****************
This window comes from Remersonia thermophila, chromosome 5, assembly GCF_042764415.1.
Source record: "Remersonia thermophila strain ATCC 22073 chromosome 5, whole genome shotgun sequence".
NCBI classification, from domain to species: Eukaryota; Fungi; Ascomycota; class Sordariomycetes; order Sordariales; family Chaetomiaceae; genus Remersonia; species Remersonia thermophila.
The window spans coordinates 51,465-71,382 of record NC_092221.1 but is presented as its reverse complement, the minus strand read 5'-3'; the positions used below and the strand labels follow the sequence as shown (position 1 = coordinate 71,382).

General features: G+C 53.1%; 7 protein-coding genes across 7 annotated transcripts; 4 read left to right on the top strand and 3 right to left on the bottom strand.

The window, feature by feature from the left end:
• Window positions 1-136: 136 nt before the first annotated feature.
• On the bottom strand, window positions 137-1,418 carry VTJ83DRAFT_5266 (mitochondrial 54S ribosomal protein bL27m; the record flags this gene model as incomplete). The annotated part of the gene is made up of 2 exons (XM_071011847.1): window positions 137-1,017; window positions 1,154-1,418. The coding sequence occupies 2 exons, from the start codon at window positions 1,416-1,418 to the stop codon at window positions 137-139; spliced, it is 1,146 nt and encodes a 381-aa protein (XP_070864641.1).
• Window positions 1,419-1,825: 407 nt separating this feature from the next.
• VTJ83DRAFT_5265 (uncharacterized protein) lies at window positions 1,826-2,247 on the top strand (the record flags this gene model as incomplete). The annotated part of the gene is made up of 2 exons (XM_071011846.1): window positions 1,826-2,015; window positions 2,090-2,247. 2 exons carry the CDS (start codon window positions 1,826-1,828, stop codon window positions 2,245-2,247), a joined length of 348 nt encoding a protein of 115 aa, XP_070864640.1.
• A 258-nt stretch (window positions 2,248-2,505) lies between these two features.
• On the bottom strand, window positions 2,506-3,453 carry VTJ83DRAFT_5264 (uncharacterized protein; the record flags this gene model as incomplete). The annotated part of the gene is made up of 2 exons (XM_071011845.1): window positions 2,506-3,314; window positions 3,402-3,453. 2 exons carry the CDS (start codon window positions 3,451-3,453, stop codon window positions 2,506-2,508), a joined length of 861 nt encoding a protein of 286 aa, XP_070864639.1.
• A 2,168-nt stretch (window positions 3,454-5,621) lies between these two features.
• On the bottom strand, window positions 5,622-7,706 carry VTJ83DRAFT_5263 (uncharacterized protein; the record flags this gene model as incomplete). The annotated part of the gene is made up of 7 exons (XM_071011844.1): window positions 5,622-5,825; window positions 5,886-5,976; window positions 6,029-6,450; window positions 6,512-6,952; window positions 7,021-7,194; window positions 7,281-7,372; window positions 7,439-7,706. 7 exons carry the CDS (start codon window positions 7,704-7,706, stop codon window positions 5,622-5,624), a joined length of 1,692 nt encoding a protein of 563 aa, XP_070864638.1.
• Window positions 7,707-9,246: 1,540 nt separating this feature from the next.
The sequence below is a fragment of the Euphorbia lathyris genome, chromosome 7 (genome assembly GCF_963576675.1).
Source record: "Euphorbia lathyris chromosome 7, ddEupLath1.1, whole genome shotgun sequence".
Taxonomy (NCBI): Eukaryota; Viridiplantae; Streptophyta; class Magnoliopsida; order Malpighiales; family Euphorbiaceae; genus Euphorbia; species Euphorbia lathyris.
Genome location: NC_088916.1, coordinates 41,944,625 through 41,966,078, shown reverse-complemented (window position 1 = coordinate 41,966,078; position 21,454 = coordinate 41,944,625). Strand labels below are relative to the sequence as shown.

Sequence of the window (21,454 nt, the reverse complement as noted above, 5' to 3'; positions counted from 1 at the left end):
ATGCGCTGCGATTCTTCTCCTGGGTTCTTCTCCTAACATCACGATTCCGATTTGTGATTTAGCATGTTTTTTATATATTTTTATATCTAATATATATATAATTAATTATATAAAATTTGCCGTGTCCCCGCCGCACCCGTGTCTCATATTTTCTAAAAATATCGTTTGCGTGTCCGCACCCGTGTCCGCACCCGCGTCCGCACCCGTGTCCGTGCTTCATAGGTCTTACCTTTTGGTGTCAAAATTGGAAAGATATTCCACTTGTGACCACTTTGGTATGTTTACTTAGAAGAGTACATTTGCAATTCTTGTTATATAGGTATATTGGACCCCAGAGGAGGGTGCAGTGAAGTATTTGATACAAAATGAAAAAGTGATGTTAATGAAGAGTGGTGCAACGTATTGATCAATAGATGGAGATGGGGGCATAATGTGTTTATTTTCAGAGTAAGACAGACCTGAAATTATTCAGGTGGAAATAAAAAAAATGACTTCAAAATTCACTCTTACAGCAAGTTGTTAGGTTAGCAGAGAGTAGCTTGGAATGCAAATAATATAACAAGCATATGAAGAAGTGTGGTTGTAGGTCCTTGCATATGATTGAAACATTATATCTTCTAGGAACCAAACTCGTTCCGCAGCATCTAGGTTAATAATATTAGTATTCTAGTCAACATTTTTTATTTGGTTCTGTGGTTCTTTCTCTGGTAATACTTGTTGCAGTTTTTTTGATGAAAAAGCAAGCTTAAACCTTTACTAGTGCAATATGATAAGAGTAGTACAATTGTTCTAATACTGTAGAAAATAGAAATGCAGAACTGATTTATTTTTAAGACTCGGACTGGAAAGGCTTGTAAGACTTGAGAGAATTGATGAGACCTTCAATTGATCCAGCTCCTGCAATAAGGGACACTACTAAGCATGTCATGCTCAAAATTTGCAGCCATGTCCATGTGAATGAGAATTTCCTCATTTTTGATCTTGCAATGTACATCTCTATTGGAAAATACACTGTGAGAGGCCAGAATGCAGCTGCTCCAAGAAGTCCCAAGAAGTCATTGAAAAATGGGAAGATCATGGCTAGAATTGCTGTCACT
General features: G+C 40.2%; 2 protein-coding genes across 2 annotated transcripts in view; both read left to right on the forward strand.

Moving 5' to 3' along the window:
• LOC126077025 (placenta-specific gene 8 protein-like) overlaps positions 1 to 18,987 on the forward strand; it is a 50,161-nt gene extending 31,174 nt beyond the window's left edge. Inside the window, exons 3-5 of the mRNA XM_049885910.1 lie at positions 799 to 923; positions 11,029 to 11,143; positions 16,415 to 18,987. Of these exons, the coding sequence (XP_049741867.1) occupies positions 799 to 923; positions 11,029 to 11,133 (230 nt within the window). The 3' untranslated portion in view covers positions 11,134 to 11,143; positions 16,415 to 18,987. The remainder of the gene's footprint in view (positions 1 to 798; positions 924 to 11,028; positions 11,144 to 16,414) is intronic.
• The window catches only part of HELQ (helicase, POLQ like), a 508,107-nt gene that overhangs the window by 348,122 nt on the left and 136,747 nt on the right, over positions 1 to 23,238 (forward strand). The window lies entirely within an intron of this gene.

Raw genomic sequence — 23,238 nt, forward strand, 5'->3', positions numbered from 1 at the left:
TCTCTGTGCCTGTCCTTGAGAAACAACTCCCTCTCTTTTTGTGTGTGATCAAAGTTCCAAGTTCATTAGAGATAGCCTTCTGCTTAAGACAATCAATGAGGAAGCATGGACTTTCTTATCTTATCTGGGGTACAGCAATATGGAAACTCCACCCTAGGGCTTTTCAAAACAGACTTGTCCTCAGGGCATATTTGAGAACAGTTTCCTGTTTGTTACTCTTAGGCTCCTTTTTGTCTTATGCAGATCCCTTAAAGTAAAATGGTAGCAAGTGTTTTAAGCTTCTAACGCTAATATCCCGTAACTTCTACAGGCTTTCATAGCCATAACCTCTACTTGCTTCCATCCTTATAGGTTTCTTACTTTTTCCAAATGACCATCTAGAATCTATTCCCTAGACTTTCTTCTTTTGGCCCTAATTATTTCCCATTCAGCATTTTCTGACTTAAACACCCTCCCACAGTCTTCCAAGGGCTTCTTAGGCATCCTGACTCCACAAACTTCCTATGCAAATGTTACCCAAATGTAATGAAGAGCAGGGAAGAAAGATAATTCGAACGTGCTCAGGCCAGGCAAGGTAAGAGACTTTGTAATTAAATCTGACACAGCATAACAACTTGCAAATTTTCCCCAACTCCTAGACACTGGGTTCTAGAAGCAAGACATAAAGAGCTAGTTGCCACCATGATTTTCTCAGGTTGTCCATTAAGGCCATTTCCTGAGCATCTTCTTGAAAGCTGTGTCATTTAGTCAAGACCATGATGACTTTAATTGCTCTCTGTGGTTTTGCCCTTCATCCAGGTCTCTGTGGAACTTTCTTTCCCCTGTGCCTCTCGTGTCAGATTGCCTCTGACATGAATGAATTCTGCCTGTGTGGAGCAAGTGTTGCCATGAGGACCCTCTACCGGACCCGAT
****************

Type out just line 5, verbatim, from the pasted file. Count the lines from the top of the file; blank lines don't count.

General features: G+C 53.1%; 7 protein-coding genes across 7 annotated transcripts; 4 read left to right on the top strand and 3 right to left on the bottom strand.